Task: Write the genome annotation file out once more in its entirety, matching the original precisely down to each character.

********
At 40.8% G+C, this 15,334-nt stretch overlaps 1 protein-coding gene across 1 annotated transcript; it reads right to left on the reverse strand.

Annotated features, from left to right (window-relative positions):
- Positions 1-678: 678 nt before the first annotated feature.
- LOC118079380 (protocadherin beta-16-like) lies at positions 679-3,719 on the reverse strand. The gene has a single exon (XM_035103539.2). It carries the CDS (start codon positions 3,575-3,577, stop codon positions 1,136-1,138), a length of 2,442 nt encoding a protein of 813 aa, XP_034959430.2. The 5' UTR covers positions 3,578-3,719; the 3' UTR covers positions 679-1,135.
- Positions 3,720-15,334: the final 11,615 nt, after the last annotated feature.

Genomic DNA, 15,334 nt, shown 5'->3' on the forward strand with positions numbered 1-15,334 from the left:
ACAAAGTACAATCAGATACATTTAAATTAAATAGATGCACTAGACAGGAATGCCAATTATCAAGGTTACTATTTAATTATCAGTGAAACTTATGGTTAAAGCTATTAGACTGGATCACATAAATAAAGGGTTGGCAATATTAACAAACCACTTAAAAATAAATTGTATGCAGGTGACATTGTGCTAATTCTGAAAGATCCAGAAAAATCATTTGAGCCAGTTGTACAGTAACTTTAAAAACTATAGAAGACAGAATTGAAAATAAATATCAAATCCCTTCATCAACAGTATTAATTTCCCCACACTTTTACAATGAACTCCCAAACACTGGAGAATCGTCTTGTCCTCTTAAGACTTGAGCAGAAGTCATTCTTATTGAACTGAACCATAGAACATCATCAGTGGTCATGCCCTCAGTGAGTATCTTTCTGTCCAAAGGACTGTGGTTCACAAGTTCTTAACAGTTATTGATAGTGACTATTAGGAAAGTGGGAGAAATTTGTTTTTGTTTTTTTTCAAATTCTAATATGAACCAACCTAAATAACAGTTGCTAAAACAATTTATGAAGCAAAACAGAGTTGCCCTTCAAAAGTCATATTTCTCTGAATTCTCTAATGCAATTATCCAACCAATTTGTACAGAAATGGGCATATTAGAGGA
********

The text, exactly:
At 40.8% G+C, this 15,334-nt stretch overlaps 1 protein-coding gene across 1 annotated transcript; it reads right to left on the reverse strand.

Annotated features, from left to right (window-relative positions):
- Positions 1-678: 678 nt before the first annotated feature.
- LOC118079380 (protocadherin beta-16-like) lies at positions 679-3,719 on the reverse strand. The gene has a single exon (XM_035103539.2). It carries the CDS (start codon positions 3,575-3,577, stop codon positions 1,136-1,138), a length of 2,442 nt encoding a protein of 813 aa, XP_034959430.2. The 5' UTR covers positions 3,578-3,719; the 3' UTR covers positions 679-1,135.
- Positions 3,720-15,334: the final 11,615 nt, after the last annotated feature.

Genomic DNA, 15,334 nt, shown 5'->3' on the forward strand with positions numbered 1-15,334 from the left:
ACAAAGTACAATCAGATACATTTAAATTAAATAGATGCACTAGACAGGAATGCCAATTATCAAGGTTACTATTTAATTATCAGTGAAACTTATGGTTAAAGCTATTAGACTGGATCACATAAATAAAGGGTTGGCAATATTAACAAACCACTTAAAAATAAATTGTATGCAGGTGACATTGTGCTAATTCTGAAAGATCCAGAAAAATCATTTGAGCCAGTTGTACAGTAACTTTAAAAACTATAGAAGACAGAATTGAAAATAAATATCAAATCCCTTCATCAACAGTATTAATTTCCCCACACTTTTACAATGAACTCCCAAACACTGGAGAATCGTCTTGTCCTCTTAAGACTTGAGCAGAAGTCATTCTTATTGAACTGAACCATAGAACATCATCAGTGGTCATGCCCTCAGTGAGTATCTTTCTGTCCAAAGGACTGTGGTTCACAAGTTCTTAACAGTTATTGATAGTGACTATTAGGAAAGTGGGAGAAATTTGTTTTTGTTTTTTTTCAAATTCTAATATGAACCAACCTAAATAACAGTTGCTAAAACAATTTATGAAGCAAAACAGAGTTGCCCTTCAAAAGTCATATTTCTCTGAATTCTCTAATGCAATTATCCAACCAATTTGTACAGAAATGGGCATATTAGAGGA